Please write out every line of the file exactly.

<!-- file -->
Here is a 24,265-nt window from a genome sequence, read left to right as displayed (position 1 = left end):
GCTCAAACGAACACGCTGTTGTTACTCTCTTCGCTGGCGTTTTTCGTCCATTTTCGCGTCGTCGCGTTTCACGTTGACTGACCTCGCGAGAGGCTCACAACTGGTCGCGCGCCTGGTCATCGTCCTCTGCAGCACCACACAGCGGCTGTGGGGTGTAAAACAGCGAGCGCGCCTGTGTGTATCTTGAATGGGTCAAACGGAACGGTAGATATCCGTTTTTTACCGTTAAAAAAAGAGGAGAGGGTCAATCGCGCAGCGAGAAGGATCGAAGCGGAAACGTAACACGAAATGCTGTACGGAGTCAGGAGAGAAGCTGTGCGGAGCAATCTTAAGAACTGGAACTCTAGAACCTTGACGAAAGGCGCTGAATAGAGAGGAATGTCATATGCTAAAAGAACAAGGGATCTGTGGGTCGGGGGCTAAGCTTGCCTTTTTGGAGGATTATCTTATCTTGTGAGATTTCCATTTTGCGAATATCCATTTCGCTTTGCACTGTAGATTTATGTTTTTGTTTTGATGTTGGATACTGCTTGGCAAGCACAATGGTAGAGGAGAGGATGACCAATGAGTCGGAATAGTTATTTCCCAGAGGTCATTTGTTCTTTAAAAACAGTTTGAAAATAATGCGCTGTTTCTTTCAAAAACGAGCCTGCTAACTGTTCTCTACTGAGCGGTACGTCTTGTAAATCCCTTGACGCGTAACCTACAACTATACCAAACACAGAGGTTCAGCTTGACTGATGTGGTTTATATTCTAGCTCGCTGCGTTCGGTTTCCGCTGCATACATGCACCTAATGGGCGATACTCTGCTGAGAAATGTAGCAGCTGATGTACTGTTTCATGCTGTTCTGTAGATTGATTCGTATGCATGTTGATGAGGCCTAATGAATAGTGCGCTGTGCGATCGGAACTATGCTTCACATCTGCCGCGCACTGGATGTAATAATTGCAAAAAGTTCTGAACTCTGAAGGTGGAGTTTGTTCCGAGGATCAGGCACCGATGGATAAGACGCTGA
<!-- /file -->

Here is a 24,265-nt window from a genome sequence, read left to right as displayed (position 1 = left end):
GCTCAAACGAACACGCTGTTGTTACTCTCTTCGCTGGCGTTTTTCGTCCATTTTCGCGTCGTCGCGTTTCACGTTGACTGACCTCGCGAGAGGCTCACAACTGGTCGCGCGCCTGGTCATCGTCCTCTGCAGCACCACACAGCGGCTGTGGGGTGTAAAACAGCGAGCGCGCCTGTGTGTATCTTGAATGGGTCAAACGGAACGGTAGATATCCGTTTTTTACCGTTAAAAAAAGAGGAGAGGGTCAATCGCGCAGCGAGAAGGATCGAAGCGGAAACGTAACACGAAATGCTGTACGGAGTCAGGAGAGAAGCTGTGCGGAGCAATCTTAAGAACTGGAACTCTAGAACCTTGACGAAAGGCGCTGAATAGAGAGGAATGTCATATGCTAAAAGAACAAGGGATCTGTGGGTCGGGGGCTAAGCTTGCCTTTTTGGAGGATTATCTTATCTTGTGAGATTTCCATTTTGCGAATATCCATTTCGCTTTGCACTGTAGATTTATGTTTTTGTTTTGATGTTGGATACTGCTTGGCAAGCACAATGGTAGAGGAGAGGATGACCAATGAGTCGGAATAGTTATTTCCCAGAGGTCATTTGTTCTTTAAAAACAGTTTGAAAATAATGCGCTGTTTCTTTCAAAAACGAGCCTGCTAACTGTTCTCTACTGAGCGGTACGTCTTGTAAATCCCTTGACGCGTAACCTACAACTATACCAAACACAGAGGTTCAGCTTGACTGATGTGGTTTATATTCTAGCTCGCTGCGTTCGGTTTCCGCTGCATACATGCACCTAATGGGCGATACTCTGCTGAGAAATGTAGCAGCTGATGTACTGTTTCATGCTGTTCTGTAGATTGATTCGTATGCATGTTGATGAGGCCTAATGAATAGTGCGCTGTGCGATCGGAACTATGCTTCACATCTGCCGCGCACTGGATGTAATAATTGCAAAAAGTTCTGAACTCTGAAGGTGGAGTTTGTTCCGAGGATCAGGCACCGATGGATAAGACGCTGA